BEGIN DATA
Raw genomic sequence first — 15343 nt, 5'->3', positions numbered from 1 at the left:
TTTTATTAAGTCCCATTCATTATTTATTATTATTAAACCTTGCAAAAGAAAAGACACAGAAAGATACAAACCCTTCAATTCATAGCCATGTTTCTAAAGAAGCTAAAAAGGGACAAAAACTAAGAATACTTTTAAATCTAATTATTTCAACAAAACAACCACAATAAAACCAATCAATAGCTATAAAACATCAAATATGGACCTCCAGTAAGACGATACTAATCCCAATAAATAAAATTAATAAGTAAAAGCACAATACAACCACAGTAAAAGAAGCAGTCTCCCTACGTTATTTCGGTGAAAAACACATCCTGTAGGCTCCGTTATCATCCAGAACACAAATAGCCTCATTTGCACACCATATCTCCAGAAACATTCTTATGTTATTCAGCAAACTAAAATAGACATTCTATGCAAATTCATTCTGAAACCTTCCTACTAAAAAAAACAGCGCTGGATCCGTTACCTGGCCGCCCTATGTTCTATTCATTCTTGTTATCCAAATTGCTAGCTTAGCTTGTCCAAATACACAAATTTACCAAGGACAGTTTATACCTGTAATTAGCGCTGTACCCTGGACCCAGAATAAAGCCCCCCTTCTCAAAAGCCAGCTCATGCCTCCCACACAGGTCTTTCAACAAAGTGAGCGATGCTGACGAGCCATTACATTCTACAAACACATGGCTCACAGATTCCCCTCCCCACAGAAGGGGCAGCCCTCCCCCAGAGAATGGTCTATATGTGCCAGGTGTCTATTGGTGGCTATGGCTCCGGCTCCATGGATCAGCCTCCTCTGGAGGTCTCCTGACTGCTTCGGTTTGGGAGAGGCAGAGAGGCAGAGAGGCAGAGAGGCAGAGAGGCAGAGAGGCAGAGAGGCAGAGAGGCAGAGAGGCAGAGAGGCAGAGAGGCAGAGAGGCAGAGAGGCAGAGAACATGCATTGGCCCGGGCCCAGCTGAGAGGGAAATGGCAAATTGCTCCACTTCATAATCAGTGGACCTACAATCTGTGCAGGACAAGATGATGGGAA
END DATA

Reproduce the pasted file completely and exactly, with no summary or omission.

Raw genomic sequence first — 15343 nt, 5'->3', positions numbered from 1 at the left:
TTTTATTAAGTCCCATTCATTATTTATTATTATTAAACCTTGCAAAAGAAAAGACACAGAAAGATACAAACCCTTCAATTCATAGCCATGTTTCTAAAGAAGCTAAAAAGGGACAAAAACTAAGAATACTTTTAAATCTAATTATTTCAACAAAACAACCACAATAAAACCAATCAATAGCTATAAAACATCAAATATGGACCTCCAGTAAGACGATACTAATCCCAATAAATAAAATTAATAAGTAAAAGCACAATACAACCACAGTAAAAGAAGCAGTCTCCCTACGTTATTTCGGTGAAAAACACATCCTGTAGGCTCCGTTATCATCCAGAACACAAATAGCCTCATTTGCACACCATATCTCCAGAAACATTCTTATGTTATTCAGCAAACTAAAATAGACATTCTATGCAAATTCATTCTGAAACCTTCCTACTAAAAAAAACAGCGCTGGATCCGTTACCTGGCCGCCCTATGTTCTATTCATTCTTGTTATCCAAATTGCTAGCTTAGCTTGTCCAAATACACAAATTTACCAAGGACAGTTTATACCTGTAATTAGCGCTGTACCCTGGACCCAGAATAAAGCCCCCCTTCTCAAAAGCCAGCTCATGCCTCCCACACAGGTCTTTCAACAAAGTGAGCGATGCTGACGAGCCATTACATTCTACAAACACATGGCTCACAGATTCCCCTCCCCACAGAAGGGGCAGCCCTCCCCCAGAGAATGGTCTATATGTGCCAGGTGTCTATTGGTGGCTATGGCTCCGGCTCCATGGATCAGCCTCCTCTGGAGGTCTCCTGACTGCTTCGGTTTGGGAGAGGCAGAGAGGCAGAGAGGCAGAGAGGCAGAGAGGCAGAGAGGCAGAGAGGCAGAGAGGCAGAGAGGCAGAGAGGCAGAGAGGCAGAGAGGCAGAGAGGCAGAGAACATGCATTGGCCCGGGCCCAGCTGAGAGGGAAATGGCAAATTGCTCCACTTCATAATCAGTGGACCTACAATCTGTGCAGGACAAGATGATGGGAA